Autumn on the North Shore is truly a wonderful time of year.
Big leaf maple tree leaves are turning to lovely gold and oranges, mushrooms are popping up in the woods and the birding is great.
Many of our summer birds - the neo-tropical species, like warblers, vireos, flycatchers, western tanagers and black-headed grosbeaks have headed back to their southern wintering grounds. Of course, it's always possible that a few will stay behind.
For example, the yellowrumped warbler, a hardy species, can even winter on the North Shore. Warblers are insect eaters but the yellow-rump also feeds on fruit. Fruit, like blackberries, keep a lot of birds fed, even when the fruit dries out. Seed predation like the purple finch is one of at least a dozen species I've seen feeding on dried out (mummified) fruit.
Autumn is when you should look for migrant birds from the North. Recently at the Conservation Area at Maplewood Flats, a cackling goose was sighted, a species that breeds in Alaska Ducks like American wigeon, green-winged teal, northern pintail, and mallard move in to spend the winter here. It's always fun to check carefully through the American wigeon for a rare Eurasian wigeon. The sides of the American wigeon's head are green; the Eurasian's are reddish brown making it easy to pick out from the other ducks.
Deep water ducks - the divers that have bred in the north of B.C.'s interior - gather in ever increasing numbers over the fall, including the surf scoter, Barrow's goldeneye, bufflehead, and longtailed duck. Three species of merganser should be looked for off Osprey Point - common, red-breasted and hooded. The hooded is also seen in fresh water ponds like the installed wetland at the Conservation Area at Maplewood Flats and at Ambleside. Mergansers (sometimes called "sawbills") are fisheating ducks, their serrated bills helping them to catch slippery prey.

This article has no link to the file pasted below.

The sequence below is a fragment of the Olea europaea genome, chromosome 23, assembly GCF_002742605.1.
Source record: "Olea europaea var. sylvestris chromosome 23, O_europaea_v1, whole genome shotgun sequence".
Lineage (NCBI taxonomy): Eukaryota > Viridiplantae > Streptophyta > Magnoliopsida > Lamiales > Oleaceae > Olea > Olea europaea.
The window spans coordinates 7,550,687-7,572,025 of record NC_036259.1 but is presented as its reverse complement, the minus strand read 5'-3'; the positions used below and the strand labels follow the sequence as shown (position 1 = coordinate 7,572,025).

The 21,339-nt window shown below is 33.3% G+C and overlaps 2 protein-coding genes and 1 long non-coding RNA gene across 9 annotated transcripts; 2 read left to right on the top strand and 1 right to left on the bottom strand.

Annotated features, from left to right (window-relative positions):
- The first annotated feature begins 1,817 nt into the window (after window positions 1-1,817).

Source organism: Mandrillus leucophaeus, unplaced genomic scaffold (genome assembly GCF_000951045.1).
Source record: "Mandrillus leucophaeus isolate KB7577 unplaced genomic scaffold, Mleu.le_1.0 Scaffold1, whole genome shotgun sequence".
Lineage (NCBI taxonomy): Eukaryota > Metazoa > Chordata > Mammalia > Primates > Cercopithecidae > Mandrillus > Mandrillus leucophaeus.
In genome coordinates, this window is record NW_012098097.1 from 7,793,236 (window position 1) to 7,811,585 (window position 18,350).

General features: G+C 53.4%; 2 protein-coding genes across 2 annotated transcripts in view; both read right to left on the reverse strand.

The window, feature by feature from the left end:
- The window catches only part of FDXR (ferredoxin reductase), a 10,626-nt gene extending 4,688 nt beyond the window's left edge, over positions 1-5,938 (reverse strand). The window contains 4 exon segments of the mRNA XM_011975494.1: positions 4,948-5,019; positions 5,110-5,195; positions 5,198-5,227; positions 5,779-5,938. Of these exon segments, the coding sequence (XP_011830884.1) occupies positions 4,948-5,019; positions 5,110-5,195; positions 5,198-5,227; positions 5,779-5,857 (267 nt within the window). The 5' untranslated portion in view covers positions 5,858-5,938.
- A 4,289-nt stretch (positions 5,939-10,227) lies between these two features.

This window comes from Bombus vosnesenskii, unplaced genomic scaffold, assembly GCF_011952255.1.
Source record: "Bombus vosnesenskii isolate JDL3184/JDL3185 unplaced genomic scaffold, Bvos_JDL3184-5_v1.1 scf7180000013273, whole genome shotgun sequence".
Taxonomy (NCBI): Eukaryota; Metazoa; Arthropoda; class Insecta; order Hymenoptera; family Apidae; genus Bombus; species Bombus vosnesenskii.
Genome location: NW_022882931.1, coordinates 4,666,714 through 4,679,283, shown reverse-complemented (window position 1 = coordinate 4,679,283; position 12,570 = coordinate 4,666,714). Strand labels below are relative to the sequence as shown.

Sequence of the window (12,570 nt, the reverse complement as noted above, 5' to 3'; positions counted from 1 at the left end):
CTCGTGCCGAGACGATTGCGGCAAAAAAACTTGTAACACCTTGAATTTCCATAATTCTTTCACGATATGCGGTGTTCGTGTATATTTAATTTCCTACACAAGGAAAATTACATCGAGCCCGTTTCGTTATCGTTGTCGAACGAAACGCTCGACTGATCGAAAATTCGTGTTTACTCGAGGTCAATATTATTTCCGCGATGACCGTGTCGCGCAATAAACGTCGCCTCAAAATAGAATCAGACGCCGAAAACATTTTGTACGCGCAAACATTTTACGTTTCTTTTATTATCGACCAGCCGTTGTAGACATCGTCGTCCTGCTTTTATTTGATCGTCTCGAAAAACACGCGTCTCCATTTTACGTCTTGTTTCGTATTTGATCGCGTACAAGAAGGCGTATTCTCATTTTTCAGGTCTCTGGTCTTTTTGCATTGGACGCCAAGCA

Raptors like hawks, falcons and eagles are also on the move. The Conservation Area's beloved ospreys will migrate out heading for parts south like Mexico, Central America or beyond. Our hearts go with them and we look forward to seeing the ospreys return next spring. Raptors like the red-tail and Cooper's hawk can be seen hunting for prey at Maplewood. The red-tail is a buteo featuring a broad fan-shaped tail and broad rounded wings, making it a soaring hawk. The Cooper's, or "Coop," on the other hand, is an accipiter built for attack. Other hawks seen recently on the North Shore include the merlin, sharp-shinned hawk and peregrine falcon. An unusual and wonderful sighting on the September bird walk at the Conservation Area at Maplewood Flats was an American kestrel perched on a dolphin (wooden structure) offshore - not where one would expect to see a kestrel - but birds can fly.
Shorebirds have all but passed through our area, but a few spend the winter here and should be watched for, like the greater yellowlegs, and sanderling. Along the rocky shores you can watch for the black turnstone and the black oystercatcher. It is also a good habitat to look for the colourful harlequin duck feeding just offshore. Small crabs are a favourite food of "harlies" and other ducks too.
Small bird species and their numbers also change with the seasons. Fox sparrows return from their mountain breeding areas and local junco numbers build up. Bushtits and chickadees form their winter flocks, having split into breeding pairs for the summer. Male goldfinches have lost their bright golden plumage, and now look more like females. Other finches to be watched for include purple finch, house finches and pine siskin. Our native Pacific crab apple is a fruit appreciated by many birds - robins, thrushes, and finches including the lovely pine grosbeak.
Enjoy the fall; it's a most wonderful time of the year. Keep safe.
Al Grass is a naturalist with Wild Bird Trust of British Columbia, which offers free walks at The Conservation Area at Maplewood Flats on the second Saturday of every month. The next walk will be Saturday, Oct. 12 starting at 10 a.m., to seek out the birds that will be spending the fall season in the area. Meet at WBT's site office, 2645 Dollarton Hwy. (two kilometres east of the Iron Workers Second Narrows Memorial Crossing). Walks go rain or shine.
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